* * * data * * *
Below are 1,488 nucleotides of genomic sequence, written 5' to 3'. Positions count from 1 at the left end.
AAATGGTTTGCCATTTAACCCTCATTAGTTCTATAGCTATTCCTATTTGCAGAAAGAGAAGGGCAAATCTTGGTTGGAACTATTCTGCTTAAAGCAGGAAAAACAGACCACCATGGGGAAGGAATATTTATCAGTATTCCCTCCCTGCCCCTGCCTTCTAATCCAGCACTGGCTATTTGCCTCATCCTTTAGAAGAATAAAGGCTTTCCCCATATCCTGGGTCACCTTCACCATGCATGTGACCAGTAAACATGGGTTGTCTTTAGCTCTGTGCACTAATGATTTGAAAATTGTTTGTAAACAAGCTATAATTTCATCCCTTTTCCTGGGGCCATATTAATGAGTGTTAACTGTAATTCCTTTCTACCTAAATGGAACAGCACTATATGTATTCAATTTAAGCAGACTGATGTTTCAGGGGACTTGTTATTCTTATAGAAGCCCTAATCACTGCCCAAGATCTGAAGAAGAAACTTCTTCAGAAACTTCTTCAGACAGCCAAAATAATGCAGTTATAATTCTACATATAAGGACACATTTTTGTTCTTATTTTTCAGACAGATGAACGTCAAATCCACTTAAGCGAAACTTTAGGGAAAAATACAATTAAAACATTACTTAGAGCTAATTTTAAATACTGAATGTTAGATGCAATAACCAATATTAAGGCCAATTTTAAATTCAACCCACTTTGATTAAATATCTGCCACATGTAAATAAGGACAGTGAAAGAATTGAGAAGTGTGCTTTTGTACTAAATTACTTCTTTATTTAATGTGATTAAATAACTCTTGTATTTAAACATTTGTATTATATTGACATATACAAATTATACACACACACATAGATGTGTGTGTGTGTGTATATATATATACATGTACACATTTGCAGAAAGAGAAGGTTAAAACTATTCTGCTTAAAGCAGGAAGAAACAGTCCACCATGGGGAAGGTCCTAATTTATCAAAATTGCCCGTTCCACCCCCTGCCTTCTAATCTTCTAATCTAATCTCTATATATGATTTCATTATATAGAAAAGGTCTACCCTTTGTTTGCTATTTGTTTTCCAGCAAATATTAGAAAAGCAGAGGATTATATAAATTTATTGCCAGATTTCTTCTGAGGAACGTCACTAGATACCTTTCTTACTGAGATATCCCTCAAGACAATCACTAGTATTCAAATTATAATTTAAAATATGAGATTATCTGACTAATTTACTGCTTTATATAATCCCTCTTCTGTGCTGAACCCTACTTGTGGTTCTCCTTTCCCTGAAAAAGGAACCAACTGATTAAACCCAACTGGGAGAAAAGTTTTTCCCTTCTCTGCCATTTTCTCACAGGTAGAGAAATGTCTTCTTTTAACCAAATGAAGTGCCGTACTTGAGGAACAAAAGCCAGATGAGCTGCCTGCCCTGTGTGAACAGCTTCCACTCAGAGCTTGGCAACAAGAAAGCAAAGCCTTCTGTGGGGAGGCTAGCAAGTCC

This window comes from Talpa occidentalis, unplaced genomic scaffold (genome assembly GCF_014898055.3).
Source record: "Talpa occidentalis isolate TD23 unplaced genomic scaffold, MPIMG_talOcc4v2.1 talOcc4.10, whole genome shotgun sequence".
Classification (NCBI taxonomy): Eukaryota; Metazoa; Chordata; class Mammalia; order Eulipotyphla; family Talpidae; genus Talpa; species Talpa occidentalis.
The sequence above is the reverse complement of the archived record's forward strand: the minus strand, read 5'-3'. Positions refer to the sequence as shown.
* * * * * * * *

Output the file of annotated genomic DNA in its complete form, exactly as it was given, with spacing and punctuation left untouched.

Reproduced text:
Below are 1,488 nucleotides of genomic sequence, written 5' to 3'. Positions count from 1 at the left end.
AAATGGTTTGCCATTTAACCCTCATTAGTTCTATAGCTATTCCTATTTGCAGAAAGAGAAGGGCAAATCTTGGTTGGAACTATTCTGCTTAAAGCAGGAAAAACAGACCACCATGGGGAAGGAATATTTATCAGTATTCCCTCCCTGCCCCTGCCTTCTAATCCAGCACTGGCTATTTGCCTCATCCTTTAGAAGAATAAAGGCTTTCCCCATATCCTGGGTCACCTTCACCATGCATGTGACCAGTAAACATGGGTTGTCTTTAGCTCTGTGCACTAATGATTTGAAAATTGTTTGTAAACAAGCTATAATTTCATCCCTTTTCCTGGGGCCATATTAATGAGTGTTAACTGTAATTCCTTTCTACCTAAATGGAACAGCACTATATGTATTCAATTTAAGCAGACTGATGTTTCAGGGGACTTGTTATTCTTATAGAAGCCCTAATCACTGCCCAAGATCTGAAGAAGAAACTTCTTCAGAAACTTCTTCAGACAGCCAAAATAATGCAGTTATAATTCTACATATAAGGACACATTTTTGTTCTTATTTTTCAGACAGATGAACGTCAAATCCACTTAAGCGAAACTTTAGGGAAAAATACAATTAAAACATTACTTAGAGCTAATTTTAAATACTGAATGTTAGATGCAATAACCAATATTAAGGCCAATTTTAAATTCAACCCACTTTGATTAAATATCTGCCACATGTAAATAAGGACAGTGAAAGAATTGAGAAGTGTGCTTTTGTACTAAATTACTTCTTTATTTAATGTGATTAAATAACTCTTGTATTTAAACATTTGTATTATATTGACATATACAAATTATACACACACACATAGATGTGTGTGTGTGTGTATATATATATACATGTACACATTTGCAGAAAGAGAAGGTTAAAACTATTCTGCTTAAAGCAGGAAGAAACAGTCCACCATGGGGAAGGTCCTAATTTATCAAAATTGCCCGTTCCACCCCCTGCCTTCTAATCTTCTAATCTAATCTCTATATATGATTTCATTATATAGAAAAGGTCTACCCTTTGTTTGCTATTTGTTTTCCAGCAAATATTAGAAAAGCAGAGGATTATATAAATTTATTGCCAGATTTCTTCTGAGGAACGTCACTAGATACCTTTCTTACTGAGATATCCCTCAAGACAATCACTAGTATTCAAATTATAATTTAAAATATGAGATTATCTGACTAATTTACTGCTTTATATAATCCCTCTTCTGTGCTGAACCCTACTTGTGGTTCTCCTTTCCCTGAAAAAGGAACCAACTGATTAAACCCAACTGGGAGAAAAGTTTTTCCCTTCTCTGCCATTTTCTCACAGGTAGAGAAATGTCTTCTTTTAACCAAATGAAGTGCCGTACTTGAGGAACAAAAGCCAGATGAGCTGCCTGCCCTGTGTGAACAGCTTCCACTCAGAGCTTGGCAACAAGAAAGCAAAGCCTTCTGTGGGGAGGCTAGCAAGTCC

This window comes from Talpa occidentalis, unplaced genomic scaffold (genome assembly GCF_014898055.3).
Source record: "Talpa occidentalis isolate TD23 unplaced genomic scaffold, MPIMG_talOcc4v2.1 talOcc4.10, whole genome shotgun sequence".
Classification (NCBI taxonomy): Eukaryota; Metazoa; Chordata; class Mammalia; order Eulipotyphla; family Talpidae; genus Talpa; species Talpa occidentalis.
The sequence above is the reverse complement of the archived record's forward strand: the minus strand, read 5'-3'. Positions refer to the sequence as shown.